Editor: Texas seems to have weathered the economic storm better than most other states. To what do you attribute that?
Menges: Based on my experience as a business lawyer in Texas for more than 25 years and as a member of the board of the Dallas Regional Chamber of Commerce, I believe that there are several reasons why Texas's performance has been more positive than most of the rest of the country. First, Texas has all the fundamentals for businesses to thrive: low costs, especially in terms of labor; low business taxes; and no personal income tax. Second, housing prices didn't inflate as much here compared to other regions, so the recent decrease has been minimal. Third, consumer spending has been more stable in Texas, in part because we have a lower unemployment rate than elsewhere. Finally, Texas continues to lead the country in terms of dollar volume of exports. Exports are not tied to any one industry, and include manufacturing, agriculture, tech, medical devices and some energy.
Editor: That's certainly a change from the difficulties you experienced in the 1980s.
Menges: That was a double whammy of declining energy and real estate prices. The Texas economy was not as diversified then as it is now.
Editor: Are Texas financial institutions lending, or have they pulled back and become more selective ?
Menges: Banks, for the most part, continue to sit on the sidelines. Underwriting standards for new loans and refinancing continue to be very tight. The large national banks, all of which have strong presences here in Texas, are just not lending at the same pace as they were. But the stronger regional banks are stepping up to fill part of that void.
Editor: You mentioned the impressive exports sector. Is there any one particular sector that has turned Texas into an international player?
Menges: There are many factors that contribute to the increasing international focus of Texas. Dallas-Fort Worth is home to a number of defense contractors. The logistics in Texas are among the best in the country in terms of multimodal ports for inbound and outbound cargo. The Alliance Airport is devoted solely to components inbound for assembly and then shipped out. There are many different factors, but no one industry dominates.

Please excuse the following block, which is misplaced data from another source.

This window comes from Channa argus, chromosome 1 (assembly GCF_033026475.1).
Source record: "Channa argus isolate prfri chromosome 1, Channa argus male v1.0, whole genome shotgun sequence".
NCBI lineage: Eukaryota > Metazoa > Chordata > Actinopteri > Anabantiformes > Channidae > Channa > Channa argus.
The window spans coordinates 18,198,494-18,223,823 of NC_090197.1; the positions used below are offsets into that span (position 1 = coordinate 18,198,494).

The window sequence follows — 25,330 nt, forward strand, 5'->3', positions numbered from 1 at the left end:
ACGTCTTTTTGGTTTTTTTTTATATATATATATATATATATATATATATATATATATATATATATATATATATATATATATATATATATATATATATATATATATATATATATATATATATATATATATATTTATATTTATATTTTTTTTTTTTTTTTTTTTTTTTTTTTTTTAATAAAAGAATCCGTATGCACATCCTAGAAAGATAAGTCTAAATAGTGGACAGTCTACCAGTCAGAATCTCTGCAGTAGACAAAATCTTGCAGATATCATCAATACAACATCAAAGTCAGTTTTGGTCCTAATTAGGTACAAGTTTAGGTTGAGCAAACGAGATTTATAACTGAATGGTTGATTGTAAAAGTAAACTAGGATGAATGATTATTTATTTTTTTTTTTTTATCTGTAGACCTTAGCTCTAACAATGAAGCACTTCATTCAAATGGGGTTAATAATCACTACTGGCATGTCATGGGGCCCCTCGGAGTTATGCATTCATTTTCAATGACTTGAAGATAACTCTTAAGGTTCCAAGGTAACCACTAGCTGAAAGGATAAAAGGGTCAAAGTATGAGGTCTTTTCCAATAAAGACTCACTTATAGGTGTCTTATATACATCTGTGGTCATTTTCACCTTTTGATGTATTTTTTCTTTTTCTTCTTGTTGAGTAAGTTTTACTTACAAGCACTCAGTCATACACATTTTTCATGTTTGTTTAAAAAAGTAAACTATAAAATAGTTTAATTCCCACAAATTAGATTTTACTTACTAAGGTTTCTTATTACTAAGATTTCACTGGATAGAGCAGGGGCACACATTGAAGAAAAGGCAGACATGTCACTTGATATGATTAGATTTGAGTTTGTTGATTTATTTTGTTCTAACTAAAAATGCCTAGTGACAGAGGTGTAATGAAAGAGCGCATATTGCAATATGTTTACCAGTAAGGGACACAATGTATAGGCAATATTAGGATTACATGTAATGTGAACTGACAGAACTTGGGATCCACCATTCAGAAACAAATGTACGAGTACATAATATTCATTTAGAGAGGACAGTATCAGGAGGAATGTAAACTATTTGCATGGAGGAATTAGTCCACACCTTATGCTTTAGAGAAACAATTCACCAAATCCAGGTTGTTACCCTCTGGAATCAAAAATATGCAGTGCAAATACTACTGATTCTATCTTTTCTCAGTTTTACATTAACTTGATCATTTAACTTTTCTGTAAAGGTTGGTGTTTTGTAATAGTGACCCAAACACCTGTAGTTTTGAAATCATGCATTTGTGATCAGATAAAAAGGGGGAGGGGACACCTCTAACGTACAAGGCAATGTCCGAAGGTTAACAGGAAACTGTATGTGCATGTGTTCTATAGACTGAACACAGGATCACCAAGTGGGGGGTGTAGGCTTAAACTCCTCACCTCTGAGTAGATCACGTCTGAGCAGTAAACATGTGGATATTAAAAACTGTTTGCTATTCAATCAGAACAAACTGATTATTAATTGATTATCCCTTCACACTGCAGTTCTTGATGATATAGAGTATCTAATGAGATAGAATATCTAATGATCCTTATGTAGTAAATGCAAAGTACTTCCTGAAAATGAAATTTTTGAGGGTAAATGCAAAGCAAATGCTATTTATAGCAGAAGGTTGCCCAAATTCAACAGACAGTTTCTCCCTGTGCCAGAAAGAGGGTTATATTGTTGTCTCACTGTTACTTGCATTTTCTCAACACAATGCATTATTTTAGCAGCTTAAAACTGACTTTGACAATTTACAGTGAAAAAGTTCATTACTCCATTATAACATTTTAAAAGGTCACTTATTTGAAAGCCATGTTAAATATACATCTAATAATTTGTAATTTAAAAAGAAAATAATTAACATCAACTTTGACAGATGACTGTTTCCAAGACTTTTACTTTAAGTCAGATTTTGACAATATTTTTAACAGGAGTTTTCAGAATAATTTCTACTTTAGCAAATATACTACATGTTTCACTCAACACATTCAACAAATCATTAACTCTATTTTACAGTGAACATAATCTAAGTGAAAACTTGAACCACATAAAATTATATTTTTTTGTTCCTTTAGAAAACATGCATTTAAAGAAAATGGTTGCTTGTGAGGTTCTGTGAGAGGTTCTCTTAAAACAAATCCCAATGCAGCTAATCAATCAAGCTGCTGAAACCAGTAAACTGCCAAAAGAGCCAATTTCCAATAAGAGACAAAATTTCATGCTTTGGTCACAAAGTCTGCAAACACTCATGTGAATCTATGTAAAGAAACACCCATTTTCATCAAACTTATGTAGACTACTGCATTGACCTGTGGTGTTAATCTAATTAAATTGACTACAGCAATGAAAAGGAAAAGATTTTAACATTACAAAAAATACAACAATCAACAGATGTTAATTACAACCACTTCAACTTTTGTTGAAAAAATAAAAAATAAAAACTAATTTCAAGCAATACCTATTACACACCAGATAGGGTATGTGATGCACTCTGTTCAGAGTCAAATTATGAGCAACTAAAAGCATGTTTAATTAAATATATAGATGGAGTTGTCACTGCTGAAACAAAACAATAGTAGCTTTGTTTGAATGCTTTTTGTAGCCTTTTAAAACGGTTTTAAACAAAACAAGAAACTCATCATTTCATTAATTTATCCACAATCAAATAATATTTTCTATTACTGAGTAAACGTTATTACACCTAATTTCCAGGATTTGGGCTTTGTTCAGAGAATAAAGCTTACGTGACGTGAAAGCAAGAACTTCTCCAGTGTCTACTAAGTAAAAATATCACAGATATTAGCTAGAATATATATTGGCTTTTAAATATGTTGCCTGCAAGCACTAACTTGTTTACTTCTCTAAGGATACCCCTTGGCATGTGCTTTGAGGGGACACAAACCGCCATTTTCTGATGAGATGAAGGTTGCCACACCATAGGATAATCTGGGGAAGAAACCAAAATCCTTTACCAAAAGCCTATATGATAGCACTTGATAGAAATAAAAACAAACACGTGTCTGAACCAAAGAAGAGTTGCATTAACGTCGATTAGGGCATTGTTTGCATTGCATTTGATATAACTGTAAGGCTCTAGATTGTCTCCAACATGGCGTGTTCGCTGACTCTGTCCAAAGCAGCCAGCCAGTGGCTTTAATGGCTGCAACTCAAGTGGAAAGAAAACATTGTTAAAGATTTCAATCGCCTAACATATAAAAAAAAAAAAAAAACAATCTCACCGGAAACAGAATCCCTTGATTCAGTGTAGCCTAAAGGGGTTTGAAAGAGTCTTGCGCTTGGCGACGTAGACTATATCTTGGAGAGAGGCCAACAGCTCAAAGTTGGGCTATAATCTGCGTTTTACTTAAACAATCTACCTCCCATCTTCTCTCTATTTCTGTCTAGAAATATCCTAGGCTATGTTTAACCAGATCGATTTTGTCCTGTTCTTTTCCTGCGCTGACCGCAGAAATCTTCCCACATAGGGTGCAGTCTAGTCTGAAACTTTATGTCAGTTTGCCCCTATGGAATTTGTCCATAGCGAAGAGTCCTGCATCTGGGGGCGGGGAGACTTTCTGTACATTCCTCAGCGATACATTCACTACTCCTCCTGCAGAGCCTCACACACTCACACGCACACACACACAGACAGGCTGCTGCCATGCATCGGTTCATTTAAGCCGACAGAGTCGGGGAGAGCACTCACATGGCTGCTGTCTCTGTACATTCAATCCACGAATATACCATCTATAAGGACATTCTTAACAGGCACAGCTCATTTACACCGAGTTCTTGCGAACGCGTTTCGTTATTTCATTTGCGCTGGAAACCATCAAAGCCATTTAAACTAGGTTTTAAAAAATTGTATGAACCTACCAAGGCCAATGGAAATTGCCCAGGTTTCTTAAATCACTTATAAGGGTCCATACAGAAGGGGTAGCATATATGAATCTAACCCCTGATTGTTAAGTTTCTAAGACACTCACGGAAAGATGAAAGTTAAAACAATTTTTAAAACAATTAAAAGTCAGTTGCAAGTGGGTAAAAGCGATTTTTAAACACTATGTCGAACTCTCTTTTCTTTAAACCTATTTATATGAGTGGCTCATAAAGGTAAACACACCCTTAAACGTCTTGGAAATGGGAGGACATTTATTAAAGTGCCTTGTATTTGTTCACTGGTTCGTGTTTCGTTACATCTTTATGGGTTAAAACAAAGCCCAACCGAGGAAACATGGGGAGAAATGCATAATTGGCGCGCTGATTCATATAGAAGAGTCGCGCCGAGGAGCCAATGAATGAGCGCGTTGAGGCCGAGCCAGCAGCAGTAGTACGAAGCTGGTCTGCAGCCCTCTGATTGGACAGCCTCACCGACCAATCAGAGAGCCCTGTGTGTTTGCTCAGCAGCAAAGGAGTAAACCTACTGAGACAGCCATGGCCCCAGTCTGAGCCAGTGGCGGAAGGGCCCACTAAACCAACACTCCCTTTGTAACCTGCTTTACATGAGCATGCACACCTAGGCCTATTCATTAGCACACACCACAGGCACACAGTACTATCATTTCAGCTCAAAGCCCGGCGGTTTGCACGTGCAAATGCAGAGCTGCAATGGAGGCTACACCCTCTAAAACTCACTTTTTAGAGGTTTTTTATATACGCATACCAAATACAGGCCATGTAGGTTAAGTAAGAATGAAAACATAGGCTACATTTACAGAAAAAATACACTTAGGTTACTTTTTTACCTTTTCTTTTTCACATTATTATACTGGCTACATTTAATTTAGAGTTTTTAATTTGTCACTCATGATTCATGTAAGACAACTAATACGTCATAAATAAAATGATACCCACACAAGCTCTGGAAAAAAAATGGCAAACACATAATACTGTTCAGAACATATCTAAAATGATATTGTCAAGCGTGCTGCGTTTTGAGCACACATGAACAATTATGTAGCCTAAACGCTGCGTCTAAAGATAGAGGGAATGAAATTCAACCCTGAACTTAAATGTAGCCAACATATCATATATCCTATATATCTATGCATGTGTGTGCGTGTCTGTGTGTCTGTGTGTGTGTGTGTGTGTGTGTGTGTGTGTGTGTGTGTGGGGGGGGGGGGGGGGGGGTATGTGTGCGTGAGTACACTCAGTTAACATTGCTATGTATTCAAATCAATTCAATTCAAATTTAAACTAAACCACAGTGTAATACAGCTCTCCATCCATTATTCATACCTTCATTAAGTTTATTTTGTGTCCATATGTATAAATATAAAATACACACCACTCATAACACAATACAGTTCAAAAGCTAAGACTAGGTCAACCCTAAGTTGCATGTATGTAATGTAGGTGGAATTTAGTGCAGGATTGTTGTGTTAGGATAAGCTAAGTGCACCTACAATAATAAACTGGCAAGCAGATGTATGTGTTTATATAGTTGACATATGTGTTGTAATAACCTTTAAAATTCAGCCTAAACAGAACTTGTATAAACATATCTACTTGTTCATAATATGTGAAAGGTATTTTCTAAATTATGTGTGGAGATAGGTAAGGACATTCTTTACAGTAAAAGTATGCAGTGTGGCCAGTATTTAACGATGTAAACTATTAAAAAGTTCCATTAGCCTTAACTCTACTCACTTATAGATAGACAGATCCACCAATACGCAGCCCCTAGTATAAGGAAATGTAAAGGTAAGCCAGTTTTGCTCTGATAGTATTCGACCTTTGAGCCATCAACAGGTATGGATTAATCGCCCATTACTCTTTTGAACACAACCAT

Editor: What developments are you seeing in M&A activity nationally? Have private equity, venture capital or hedge funds picked up the slack, or are they also being cautious?
Menges: The M&A sector is still very soft in general, but there are a couple of exceptions, including the banking sector. There is a fairly active M&A market in the Southwest in general involving the acquisition of financial institutions. Banks are buying market share by acquiring smaller banks. Hedge funds are creating distress funds for investment in enterprises they believe can be bought at a significant discount.
Editor: Is this also true for debtor in possession (DIP) financing?
Menges: The traditional lenders of DIP financing were just as paralyzed as the rest of the commercial banking sector for most of the last 12 months, but there has been some loosening of the purse strings.
Editor: You co-chair your firm's national M&A practice. Please tell our readers what geographic and practice areas may be showing signs of recovery outside of Texas.
Menges: There is opportunity in distress situations - not just bankruptcies, but in facilitating companies as they transition from one lender to another, or recapitalize. There is a lot of activity for our firm nationwide. There is a noticeable uptick in the number of companies considering initial public offerings. There is a desire by investment bankers to get in line at the SEC, so that when, in their marketing judgment, a company can be taken public, the issuer can quickly move.
Editor: How do you see the Obama Administration's regulatory stance with respect to your practice? I'm thinking not just of the SEC but also antitrust and the other regulatory hands on the economic tiller.